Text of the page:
Wednesday, February 27, 2008

The Greatest Herd - Part I

As those charged with wild horse and burro protection begin drafting plans to sterilize our herds, their eyes turn once again towards the Nevada Wild Horse Range, aka Nellis, as the backdrop to continue their experiments aimed towards the wild horse and burro wipe outs.

The Nevada Wild Horse Range was established in June 1962 in response to America’s over whelming love of wild horses. It was the first of its kind, created through a cooperative agreement between the BLM Nevada State Director and the Commander of Nellis Air Force Base and finally offered a place for wild horses to live in peace - free from brutal hunting, poisoning and slaughter.

The Range originally spanned 435,00 acres but was reduced to 394,000 acres in June of 1965 and BLM inherited the Nevada Wild Horse Range in 1971 due to the passage of the Wild Free-Roaming Horse and Burro Act. Though wild burros were also recognized on the NWHR in 1974 with plans to manage for them, somehow their "federally protected status" was circumvented and in 1993 BLM removed the last 126 wild burros and now manages the Range “burro free”.

In 1985, BLM established a Herd Management Plan for the NWHR that proposed an AML of 2,000 wild horses with 4,000 to 5,000 wild horses estimated as roaming throughout the Range(1) but in 1991, BLM approved a 50% reduction and formally established the AML of 1,000 wild horses.

By 1993, the NWHR was home to the largest wild horse herd in America as populations peaked to nearly 10,000 strong.

Due to the constant ongoing military operations, BLM had great difficulty accessing the NWHR and wild horse numbers swelled until reaching critical levels, which resulted in a crisis that caused many to die of dehydration and starvation.

Because of the high populations of wild horses on the NWHR, BLM determined the herds would make excellent candidates for fertiliy control experiments, so in 1996 the NWHR mares became one of the first to receive the fertility control injections and it has been used on them ever since.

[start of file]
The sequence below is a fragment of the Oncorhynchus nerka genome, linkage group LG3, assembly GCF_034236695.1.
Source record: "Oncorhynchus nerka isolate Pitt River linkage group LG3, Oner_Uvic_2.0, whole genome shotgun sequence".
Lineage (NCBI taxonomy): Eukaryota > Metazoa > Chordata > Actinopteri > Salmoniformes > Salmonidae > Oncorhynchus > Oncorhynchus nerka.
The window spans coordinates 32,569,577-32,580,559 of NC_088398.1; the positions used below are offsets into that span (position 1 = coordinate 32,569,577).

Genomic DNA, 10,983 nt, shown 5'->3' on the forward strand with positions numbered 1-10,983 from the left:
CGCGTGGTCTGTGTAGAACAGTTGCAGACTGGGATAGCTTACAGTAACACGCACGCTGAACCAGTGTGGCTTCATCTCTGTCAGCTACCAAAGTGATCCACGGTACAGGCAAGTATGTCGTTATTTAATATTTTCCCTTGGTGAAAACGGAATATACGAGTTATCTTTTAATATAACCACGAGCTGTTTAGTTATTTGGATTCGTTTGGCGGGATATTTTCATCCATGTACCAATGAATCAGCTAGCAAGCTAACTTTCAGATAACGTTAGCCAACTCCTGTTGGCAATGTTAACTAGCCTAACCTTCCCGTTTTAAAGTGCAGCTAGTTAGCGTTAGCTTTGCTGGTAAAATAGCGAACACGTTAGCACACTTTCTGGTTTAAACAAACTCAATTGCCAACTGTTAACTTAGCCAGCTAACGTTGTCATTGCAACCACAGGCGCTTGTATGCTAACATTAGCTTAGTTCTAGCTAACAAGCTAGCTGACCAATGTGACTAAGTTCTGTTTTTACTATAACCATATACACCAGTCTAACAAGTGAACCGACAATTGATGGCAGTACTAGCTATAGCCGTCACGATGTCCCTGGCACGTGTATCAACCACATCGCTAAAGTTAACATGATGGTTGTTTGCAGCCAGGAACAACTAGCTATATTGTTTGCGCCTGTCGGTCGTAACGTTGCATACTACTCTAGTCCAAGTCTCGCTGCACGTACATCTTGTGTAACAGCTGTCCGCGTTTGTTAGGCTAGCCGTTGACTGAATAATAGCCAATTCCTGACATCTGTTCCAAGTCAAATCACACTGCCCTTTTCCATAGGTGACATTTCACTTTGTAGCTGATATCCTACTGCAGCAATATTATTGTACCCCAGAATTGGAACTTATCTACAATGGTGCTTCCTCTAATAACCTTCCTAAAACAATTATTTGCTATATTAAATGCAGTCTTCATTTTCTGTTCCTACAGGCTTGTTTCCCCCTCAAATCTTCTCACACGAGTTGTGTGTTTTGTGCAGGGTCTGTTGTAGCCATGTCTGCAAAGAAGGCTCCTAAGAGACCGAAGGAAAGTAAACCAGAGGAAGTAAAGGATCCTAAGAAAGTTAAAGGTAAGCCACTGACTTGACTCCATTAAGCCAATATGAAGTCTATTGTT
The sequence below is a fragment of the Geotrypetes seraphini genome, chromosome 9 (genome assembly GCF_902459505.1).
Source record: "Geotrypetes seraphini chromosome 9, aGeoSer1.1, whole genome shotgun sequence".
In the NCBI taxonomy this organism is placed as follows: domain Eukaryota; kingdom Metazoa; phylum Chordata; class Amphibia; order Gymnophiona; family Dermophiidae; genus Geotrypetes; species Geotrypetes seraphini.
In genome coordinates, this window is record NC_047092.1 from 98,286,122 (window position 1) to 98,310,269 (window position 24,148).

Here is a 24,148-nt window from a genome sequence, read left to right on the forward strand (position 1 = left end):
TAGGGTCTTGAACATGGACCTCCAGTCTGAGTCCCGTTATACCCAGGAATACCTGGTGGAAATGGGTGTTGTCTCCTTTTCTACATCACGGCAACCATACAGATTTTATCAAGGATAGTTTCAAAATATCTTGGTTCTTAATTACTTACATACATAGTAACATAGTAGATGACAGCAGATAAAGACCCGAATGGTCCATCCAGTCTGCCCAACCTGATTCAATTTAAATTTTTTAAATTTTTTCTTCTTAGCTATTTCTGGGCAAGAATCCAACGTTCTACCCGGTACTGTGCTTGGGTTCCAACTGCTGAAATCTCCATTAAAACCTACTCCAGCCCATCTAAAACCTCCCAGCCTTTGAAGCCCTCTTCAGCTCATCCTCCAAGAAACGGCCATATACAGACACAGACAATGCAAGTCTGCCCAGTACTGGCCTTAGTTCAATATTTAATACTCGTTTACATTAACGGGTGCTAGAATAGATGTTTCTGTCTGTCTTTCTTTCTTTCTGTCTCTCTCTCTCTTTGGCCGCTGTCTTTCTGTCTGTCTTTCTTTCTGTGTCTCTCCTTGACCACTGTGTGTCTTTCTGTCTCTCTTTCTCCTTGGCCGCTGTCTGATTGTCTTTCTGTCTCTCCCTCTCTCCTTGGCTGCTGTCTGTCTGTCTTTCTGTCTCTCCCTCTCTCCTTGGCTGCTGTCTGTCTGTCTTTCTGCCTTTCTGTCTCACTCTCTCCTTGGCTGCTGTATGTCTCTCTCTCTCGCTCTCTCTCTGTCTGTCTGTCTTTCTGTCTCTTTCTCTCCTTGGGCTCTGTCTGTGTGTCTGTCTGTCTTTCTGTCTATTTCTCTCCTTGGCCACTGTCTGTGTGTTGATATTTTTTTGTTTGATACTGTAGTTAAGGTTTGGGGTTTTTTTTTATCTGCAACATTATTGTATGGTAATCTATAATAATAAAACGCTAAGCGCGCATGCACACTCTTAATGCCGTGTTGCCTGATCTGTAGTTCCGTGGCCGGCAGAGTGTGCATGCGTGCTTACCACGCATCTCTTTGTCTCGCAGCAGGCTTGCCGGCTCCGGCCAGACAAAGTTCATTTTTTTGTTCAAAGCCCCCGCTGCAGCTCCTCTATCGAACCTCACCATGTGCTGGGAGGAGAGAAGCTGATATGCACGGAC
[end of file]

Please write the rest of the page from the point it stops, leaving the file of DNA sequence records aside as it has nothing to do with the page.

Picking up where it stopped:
The proper management of wild horses on a restricted military base has always been an issue for BLM as a lack of access has complicated trying to manage them due to the highly restrictive nature of the ongoing military operations. On January 29, 1997, BLM published a Wild Horse and Burro Evaluation for the NWHR with the evaluating team recommending BLM no longer be responsible for managing the wild horses or the Range.

In 2004, BLM drew up new plans for the NWHR that approved some pretty radical changes including cutting the AML again by another 50% with a new AML of 300-500 wild horses as well as dramatically increasing the Herd Management Area to 1.3 million acres.

Despite this massive increase, BLM redrew the boundaries of where wild horses will now be allowed by declaring only one third of the Range as the “core management” area; any wild horses found outside this area will be considered “outside the HMA” and removed. This includes the herds of Kawich Valley, one of the three most well known and documented herds on Nellis and BLM knew when they approved these plans they were approving the permanent wipe out the Kawich Valley herds.

Here is a map of the Nevada Wild Horse Range in 1992.

Here is a map of the new boundaries BLM approved in 2004.

Here is a map of documented wild horses between 1972-1974.

If all this wasn’t enough, now they want to castrate the stallions too?

For more on the Nellis wild horses, click on these links to other American Herds stories.
Nellis – Keeping It Safe
What Happens In Nellis, Stays in Nellis
Update: BLM reported that the wild horse featured in the What Happens In Nellis, Stays in Nellis was a mistake and was merely mismarked as being captured at Nellis.

For a copy of the BLM 1992 Wild Horse and Burro Evaluation, Click Here.

BLM has removed all links to electronic access of the September 2007,
Nellis Wild Horse Range – Preliminary Gather Plan, EA# NV-052-2007-362.
(1) United States Department of the Interior, Bureau of Land Management, Las Vegas Field Office, Proposed Nevada Test & Training Range Resource Management Plan and Final Environmental Impact Statement, May 2003, pg. 3-46, as well as all maps used.

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